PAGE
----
Written by James Lovegrove — With James Lovegrove’s background in science fiction, you might expect something other than a straight pastiche of the great detective here in The Stuff of Nightmares. And, while that’s true, there are still enough of the familiar tropes to please any Holmes fan. The year is 1890, placing the adventure near The Copper Beaches and The Red-Headed League on the Sherlock Holmes timeline, and shortly before The Final Problem. Holmes is living alone in his 221B Baker Street lodgings and Watson has married Mary.
On his return to the capital, Watson is caught up in a bombing at Waterloo Station, the latest in a series which have rocked London. Scotland Yard have no suspects and no group has come forward to claim responsibility, though Irish terrorists are suspected. The situation is dire enough for Mycroft to ask his brother Sherlock to consult, but to everyone’s surprise he demures.
Holmes is more concerned with investigating the strange phenomenon of Baron Cauchemar. There have been rumours coming from the East End of a strange terror, part man, part machine, covered in black armour and able to attack with poison gases and bolts of electricity. The whole city has heard of this monstrosity, but many doubt his existence, including Watson. If Cauchemar is real, is he for justice or a new super criminal? Neither Watson nor Mycroft can fathom Holmes’ obsession with what is surely an urban legend, but Holmes has noticed that Cauchemar first appeared shortly after the bombings began and believes there must be a connection. Only by solving the mystery of the masked avenger will he get to the truth of the bombs.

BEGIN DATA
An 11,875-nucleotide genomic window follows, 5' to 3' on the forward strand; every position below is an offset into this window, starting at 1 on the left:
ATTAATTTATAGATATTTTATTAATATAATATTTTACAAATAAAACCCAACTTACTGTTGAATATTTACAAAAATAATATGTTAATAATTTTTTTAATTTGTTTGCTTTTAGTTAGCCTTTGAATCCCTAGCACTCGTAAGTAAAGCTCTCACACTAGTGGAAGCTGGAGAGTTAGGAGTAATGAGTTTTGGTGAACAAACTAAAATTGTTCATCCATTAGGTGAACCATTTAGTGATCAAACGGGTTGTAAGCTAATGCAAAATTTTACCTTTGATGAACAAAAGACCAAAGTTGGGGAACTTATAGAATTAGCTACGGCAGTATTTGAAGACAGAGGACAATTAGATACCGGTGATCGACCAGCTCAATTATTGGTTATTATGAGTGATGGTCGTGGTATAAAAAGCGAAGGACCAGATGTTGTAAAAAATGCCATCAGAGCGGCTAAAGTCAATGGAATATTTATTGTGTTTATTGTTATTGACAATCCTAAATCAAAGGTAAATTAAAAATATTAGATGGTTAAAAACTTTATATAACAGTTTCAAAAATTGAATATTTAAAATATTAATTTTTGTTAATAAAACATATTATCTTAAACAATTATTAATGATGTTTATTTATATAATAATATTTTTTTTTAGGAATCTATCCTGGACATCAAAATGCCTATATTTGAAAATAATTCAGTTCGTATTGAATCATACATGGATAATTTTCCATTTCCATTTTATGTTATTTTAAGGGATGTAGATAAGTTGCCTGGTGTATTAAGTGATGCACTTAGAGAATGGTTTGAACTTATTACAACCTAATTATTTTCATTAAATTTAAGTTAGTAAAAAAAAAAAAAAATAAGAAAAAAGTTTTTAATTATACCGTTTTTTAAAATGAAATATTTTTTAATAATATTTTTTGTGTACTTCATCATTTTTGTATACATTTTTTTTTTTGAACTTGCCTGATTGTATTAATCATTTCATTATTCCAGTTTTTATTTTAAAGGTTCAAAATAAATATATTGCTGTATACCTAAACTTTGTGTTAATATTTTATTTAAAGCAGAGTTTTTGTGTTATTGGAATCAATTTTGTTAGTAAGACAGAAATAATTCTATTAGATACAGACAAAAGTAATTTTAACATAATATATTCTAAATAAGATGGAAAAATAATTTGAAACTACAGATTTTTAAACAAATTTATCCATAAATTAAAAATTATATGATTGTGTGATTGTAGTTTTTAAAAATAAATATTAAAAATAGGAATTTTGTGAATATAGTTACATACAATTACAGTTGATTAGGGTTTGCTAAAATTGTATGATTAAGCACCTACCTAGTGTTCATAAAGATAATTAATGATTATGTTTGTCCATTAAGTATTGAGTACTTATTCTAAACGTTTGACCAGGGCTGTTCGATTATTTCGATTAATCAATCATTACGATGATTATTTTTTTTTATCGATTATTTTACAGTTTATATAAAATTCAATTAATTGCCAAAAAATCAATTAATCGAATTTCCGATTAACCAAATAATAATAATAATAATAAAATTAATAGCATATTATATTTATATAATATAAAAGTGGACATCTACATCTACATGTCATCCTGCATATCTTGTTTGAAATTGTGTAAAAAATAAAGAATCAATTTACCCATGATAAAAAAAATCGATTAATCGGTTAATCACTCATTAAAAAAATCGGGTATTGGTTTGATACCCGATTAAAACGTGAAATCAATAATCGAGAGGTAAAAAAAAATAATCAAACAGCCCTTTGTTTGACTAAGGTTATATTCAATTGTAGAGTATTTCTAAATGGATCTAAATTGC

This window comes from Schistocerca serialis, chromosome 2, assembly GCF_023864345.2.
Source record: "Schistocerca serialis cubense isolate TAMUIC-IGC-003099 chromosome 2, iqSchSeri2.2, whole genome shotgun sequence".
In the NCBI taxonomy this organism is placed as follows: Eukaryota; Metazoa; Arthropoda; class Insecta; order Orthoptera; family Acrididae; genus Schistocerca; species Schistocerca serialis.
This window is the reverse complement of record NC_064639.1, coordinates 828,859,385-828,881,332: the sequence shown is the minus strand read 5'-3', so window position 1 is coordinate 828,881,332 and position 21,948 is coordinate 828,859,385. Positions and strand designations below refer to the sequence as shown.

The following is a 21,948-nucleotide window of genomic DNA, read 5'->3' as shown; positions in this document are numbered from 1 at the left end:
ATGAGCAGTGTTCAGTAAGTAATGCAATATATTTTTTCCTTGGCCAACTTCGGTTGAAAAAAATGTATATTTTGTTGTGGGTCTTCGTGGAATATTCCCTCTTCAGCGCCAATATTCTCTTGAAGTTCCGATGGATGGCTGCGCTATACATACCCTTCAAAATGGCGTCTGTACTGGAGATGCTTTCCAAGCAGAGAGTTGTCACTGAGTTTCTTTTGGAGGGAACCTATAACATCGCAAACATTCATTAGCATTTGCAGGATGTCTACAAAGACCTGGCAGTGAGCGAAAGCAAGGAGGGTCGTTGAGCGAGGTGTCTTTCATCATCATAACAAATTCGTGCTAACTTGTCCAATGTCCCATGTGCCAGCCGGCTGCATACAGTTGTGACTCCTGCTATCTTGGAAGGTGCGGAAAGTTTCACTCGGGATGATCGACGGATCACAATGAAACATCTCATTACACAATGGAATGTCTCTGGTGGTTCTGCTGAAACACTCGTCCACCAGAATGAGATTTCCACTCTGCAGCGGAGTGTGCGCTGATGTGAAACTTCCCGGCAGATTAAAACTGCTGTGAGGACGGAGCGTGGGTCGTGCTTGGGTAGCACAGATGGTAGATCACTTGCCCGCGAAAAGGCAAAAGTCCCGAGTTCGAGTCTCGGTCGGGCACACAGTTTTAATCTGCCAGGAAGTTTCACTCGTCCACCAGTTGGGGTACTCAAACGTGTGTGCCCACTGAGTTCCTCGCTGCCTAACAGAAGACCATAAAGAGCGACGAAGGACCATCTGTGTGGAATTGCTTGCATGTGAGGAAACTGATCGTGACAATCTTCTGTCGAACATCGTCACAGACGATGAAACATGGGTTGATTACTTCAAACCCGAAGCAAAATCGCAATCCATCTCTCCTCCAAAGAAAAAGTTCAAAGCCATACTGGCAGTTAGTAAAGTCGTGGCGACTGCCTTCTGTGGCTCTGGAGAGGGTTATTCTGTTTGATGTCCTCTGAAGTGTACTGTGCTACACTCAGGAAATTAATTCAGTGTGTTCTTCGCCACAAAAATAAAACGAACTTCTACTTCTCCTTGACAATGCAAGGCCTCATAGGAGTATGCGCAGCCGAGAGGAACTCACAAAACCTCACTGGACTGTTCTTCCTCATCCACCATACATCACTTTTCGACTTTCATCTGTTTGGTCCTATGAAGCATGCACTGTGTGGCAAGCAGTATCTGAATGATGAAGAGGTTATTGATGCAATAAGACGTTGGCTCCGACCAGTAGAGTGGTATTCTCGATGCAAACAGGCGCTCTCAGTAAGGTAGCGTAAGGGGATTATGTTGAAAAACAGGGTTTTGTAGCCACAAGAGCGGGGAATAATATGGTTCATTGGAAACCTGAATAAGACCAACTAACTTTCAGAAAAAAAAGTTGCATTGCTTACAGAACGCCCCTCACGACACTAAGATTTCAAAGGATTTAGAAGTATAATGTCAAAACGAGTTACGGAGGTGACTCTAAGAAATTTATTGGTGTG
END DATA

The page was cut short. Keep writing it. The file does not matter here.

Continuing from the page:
Their investigation takes them to the rough pubs of the East End, to one of the most notorious brothels in London, to a deconsecrated church, into the sewers, and to the embassies of foreign nations. They mix with the criminal and political classes, and even Moriarty makes an appearance. The adventure climaxes on a giant train, The Iron Duke, as Holmes and Watson battle to prevent a foreign conspiracy to assassinate Queen Victoria.
There are elements of science fiction – particularly steampunk – in the weapons and airships, similar to the stories in Encounters of Sherlock Holmes, which we reviewed here. The book is also faster paced than the traditional Holmes story, with more action and less mystery. The villain is evident early on and, disappointingly, the mystery is a puzzle even the dull-witted Watson could have solved.
However, Lovegrove clearly knows his way around the canon and there are plenty of nice touches for Holmes fans to appreciate. Watson narrates (of course), and places teasing hints about other unreported cases, and the relationship between Holmes and Watson is spot on and faithful to the originals. Indeed Lovegrove has changed just enough to make the book stand out from all the other Holmes pastiches, but not so much as to alienate long term fans.
The Stuff of Nightmares comes out 30 August
CFL Rating: 3 Stars